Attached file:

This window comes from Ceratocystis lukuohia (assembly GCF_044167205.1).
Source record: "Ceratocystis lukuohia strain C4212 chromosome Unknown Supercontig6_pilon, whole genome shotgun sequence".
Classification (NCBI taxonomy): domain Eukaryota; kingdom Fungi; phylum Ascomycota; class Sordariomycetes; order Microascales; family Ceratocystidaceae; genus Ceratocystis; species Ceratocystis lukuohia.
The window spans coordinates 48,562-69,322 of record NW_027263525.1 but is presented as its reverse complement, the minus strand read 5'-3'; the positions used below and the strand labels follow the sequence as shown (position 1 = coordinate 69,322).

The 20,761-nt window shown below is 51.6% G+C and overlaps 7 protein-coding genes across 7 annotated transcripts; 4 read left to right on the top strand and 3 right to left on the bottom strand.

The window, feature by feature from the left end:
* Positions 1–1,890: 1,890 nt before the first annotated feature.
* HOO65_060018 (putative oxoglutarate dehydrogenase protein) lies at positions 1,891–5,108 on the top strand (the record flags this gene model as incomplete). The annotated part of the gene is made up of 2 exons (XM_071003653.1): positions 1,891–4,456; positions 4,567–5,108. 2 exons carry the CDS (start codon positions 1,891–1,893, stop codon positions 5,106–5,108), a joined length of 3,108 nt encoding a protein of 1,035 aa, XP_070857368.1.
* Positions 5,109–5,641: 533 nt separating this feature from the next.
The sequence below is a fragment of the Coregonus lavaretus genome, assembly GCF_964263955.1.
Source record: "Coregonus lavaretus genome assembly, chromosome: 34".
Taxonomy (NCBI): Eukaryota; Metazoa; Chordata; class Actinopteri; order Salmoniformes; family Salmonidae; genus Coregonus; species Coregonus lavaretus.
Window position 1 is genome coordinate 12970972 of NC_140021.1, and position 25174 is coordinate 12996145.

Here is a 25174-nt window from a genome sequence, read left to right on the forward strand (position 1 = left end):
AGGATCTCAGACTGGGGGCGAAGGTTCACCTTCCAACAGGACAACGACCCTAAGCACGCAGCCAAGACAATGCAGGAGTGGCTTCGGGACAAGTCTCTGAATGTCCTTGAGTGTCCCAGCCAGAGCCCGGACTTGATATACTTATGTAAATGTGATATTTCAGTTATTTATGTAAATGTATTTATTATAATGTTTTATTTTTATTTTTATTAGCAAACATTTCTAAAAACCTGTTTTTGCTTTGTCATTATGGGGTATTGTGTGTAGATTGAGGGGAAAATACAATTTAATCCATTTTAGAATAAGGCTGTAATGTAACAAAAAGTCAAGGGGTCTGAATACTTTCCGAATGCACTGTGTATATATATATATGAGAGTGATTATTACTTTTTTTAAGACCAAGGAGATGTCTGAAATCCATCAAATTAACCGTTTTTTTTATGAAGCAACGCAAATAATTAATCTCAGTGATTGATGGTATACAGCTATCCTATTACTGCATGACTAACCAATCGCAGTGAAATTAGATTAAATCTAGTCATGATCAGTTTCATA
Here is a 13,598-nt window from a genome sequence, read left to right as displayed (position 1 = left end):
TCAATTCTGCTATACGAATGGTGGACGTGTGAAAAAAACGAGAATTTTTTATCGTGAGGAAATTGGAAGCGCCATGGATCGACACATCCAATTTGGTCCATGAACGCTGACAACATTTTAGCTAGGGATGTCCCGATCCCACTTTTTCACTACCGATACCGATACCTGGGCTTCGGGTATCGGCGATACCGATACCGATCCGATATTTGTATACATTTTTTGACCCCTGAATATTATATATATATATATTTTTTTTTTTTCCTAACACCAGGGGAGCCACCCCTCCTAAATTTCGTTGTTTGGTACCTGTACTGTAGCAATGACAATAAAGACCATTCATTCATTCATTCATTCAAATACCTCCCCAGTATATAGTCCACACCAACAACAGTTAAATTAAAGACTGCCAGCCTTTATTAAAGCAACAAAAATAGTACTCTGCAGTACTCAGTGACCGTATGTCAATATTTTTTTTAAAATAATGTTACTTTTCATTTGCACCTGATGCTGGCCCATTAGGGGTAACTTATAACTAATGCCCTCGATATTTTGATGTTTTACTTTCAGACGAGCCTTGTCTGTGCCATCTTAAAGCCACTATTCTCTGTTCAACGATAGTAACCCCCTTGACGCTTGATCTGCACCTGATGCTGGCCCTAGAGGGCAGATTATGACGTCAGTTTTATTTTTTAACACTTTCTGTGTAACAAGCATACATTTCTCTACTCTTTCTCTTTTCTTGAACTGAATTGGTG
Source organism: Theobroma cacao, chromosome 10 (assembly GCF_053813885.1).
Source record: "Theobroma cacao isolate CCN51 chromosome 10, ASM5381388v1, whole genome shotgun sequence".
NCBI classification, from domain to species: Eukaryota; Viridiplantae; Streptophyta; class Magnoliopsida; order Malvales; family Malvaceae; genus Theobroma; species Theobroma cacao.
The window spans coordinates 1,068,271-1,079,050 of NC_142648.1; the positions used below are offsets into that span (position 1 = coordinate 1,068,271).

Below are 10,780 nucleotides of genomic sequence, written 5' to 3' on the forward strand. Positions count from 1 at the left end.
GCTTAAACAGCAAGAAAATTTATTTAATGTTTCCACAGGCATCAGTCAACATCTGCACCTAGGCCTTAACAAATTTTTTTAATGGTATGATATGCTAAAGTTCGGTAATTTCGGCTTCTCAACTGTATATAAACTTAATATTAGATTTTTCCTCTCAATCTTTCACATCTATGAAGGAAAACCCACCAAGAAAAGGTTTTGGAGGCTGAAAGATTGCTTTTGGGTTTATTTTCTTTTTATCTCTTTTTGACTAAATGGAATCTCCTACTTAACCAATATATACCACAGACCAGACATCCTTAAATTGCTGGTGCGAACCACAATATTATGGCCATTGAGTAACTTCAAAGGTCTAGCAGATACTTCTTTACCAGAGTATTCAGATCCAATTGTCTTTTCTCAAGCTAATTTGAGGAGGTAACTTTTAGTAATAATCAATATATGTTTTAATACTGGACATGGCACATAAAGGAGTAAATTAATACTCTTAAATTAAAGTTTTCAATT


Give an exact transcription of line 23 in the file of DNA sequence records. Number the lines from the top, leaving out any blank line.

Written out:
GCTTAAACAGCAAGAAAATTTATTTAATGTTTCCACAGGCATCAGTCAACATCTGCACCTAGGCCTTAACAAATTTTTTTAATGGTATGATATGCTAAAGTTCGGTAATTTCGGCTTCTCAACTGTATATAAACTTAATATTAGATTTTTCCTCTCAATCTTTCACATCTATGAAGGAAAACCCACCAAGAAAAGGTTTTGGAGGCTGAAAGATTGCTTTTGGGTTTATTTTCTTTTTATCTCTTTTTGACTAAATGGAATCTCCTACTTAACCAATATATACCACAGACCAGACATCCTTAAATTGCTGGTGCGAACCACAATATTATGGCCATTGAGTAACTTCAAAGGTCTAGCAGATACTTCTTTACCAGAGTATTCAGATCCAATTGTCTTTTCTCAAGCTAATTTGAGGAGGTAACTTTTAGTAATAATCAATATATGTTTTAATACTGGACATGGCACATAAAGGAGTAAATTAATACTCTTAAATTAAAGTTTTCAATT